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Asa Hutchinson gets it half right

Former director of the DEA Asa Hutchinson is running for Governor of Arkansas. In this article, he starts off on the right track:

“Past drug offenses should not automatically disqualify someone for student aid,” Hutchinson, a candidate for governor, told the Arkansas Association of Student Financial Aid Administrators. The group met in a fall conference at the Radisson Hotel in downtown Fayetteville.

Applicants for student loans are asked if they have used drugs in the past and, if so, are ineligible for loans, Hutchinson said. That’s a mistake, he said. […]

“It’s a mistake to put people right on the same track that lead to drug use in the first place by considering them unredeemable,” he said. “If you deny people access to jobs by denying them the education they need, they will have little recourse in their mind other than going back to drugs.”

Good for him. But I didn’t really expect him to get it, and sure enough…

“However, if someone commits a drug offense while receiving a student loan, he should lose it,” Hutchinson continued. “Chances are that if he has a drug problem while going to school, he will drop out and not repay the loan.”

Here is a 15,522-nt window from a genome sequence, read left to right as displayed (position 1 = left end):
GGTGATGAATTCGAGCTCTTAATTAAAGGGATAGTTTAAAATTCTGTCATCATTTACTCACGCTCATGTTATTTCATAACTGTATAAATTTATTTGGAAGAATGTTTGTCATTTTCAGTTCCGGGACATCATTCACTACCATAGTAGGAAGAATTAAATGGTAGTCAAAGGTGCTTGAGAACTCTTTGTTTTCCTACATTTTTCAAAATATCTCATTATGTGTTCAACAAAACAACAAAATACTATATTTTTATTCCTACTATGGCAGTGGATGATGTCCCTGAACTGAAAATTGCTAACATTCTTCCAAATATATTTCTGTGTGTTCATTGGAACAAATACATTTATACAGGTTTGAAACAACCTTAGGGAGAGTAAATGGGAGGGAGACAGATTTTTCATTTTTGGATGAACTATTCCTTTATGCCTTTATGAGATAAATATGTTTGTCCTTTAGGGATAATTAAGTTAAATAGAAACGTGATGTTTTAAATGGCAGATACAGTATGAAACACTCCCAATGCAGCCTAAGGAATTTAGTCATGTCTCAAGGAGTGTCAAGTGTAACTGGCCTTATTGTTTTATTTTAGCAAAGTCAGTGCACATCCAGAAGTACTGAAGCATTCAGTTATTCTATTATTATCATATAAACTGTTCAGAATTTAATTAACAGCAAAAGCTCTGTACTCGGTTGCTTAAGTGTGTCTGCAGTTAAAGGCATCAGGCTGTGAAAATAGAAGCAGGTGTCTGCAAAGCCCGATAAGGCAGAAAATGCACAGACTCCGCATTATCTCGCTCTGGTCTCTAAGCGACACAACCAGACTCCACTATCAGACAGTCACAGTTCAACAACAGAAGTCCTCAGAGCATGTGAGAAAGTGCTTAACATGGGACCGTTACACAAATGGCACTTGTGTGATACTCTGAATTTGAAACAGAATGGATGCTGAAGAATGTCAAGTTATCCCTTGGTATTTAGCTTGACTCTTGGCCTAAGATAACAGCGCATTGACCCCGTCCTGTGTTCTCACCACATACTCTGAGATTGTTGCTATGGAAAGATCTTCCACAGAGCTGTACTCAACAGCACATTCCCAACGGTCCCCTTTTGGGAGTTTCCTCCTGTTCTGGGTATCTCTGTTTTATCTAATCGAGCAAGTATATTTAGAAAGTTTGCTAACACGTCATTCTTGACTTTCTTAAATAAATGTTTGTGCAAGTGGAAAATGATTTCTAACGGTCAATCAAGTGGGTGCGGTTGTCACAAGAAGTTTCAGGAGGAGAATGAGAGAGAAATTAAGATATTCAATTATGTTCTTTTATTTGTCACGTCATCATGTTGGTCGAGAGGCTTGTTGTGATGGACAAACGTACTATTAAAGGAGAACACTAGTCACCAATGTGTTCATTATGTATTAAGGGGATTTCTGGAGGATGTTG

Notice the conflation of “drug offense” with “drug problem.” And the statement completely ignores the reality of how financial aid works. If a student’s grades fall, he or she will lose their financial aid — no need for this provision. The whole point of denying financial aid for a drug conviction is to punish the good student. That’s right. They’re after the low income students who get good grades despite using pot, but had the bad luck to get caught.
I have worked with thousands of students. Each one is different. Some can’t handle the stress, or the alcohol, or the freedom to watch soap operas all day. Some succeed despite the problems of the world being thrown at them. I have seen straight-A students who were leaders in student organizations and graduated with stacks of awards and honors despite smoking pot every single day they were in college.
Asa gets the big picture wrong. The HEA financial provision should be repealed in its entirety.

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